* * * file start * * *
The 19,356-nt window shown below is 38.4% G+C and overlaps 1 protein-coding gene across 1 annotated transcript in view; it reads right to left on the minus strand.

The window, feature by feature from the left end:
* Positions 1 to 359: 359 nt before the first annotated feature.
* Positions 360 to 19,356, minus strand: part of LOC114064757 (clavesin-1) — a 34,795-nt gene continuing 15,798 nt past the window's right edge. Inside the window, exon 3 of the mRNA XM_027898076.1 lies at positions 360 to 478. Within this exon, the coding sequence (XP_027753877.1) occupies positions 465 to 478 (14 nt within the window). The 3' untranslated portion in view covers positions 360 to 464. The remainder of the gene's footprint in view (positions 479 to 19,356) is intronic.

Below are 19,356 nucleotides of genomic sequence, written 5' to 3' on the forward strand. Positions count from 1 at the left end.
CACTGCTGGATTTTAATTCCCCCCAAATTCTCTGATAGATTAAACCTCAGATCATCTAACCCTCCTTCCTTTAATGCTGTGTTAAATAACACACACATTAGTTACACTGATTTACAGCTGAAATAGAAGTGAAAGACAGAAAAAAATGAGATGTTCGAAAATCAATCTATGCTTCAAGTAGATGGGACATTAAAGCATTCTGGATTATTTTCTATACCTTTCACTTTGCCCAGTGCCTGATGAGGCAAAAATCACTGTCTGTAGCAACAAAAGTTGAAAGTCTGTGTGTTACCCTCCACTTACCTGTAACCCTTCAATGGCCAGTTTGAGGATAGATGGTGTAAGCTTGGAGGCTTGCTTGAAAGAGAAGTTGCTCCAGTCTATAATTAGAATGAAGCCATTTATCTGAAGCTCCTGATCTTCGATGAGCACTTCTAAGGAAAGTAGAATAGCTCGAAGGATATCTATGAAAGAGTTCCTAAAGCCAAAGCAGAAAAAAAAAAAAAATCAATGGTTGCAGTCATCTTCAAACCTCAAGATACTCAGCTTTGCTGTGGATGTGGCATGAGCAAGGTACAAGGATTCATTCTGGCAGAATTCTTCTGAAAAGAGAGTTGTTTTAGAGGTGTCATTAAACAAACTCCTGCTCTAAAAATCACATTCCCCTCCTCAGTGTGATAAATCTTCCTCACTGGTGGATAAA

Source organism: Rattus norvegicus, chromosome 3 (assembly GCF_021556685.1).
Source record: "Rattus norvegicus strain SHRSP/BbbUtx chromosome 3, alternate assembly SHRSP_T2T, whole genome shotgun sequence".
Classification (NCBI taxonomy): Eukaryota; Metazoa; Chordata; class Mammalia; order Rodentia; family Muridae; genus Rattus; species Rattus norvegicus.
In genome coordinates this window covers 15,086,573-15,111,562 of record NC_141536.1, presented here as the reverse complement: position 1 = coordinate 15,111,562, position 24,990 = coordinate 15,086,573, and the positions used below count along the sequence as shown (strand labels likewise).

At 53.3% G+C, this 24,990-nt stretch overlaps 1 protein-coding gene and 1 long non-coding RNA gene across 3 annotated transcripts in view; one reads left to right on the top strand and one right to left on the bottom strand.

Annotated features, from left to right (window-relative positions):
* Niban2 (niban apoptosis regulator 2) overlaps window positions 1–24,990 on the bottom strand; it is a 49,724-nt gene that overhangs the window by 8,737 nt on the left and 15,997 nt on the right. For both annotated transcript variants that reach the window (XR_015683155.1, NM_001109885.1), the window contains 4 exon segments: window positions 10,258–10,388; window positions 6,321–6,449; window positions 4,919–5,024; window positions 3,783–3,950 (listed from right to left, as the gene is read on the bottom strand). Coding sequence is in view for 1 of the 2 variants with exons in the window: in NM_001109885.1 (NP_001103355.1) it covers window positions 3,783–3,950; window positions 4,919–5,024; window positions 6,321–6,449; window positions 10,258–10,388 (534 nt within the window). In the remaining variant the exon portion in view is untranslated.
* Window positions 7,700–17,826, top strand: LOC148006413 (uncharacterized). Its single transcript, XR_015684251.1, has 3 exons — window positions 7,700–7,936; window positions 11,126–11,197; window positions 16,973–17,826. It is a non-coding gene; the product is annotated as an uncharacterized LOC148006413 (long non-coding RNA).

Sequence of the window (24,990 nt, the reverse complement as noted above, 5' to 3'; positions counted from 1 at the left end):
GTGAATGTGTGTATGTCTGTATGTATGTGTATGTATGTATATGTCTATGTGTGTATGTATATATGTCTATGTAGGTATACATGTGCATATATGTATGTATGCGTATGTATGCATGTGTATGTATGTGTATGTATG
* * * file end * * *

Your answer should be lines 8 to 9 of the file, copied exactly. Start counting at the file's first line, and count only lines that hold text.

Source record: "Rattus norvegicus strain SHRSP/BbbUtx chromosome 3, alternate assembly SHRSP_T2T, whole genome shotgun sequence".
Classification (NCBI taxonomy): Eukaryota; Metazoa; Chordata; class Mammalia; order Rodentia; family Muridae; genus Rattus; species Rattus norvegicus.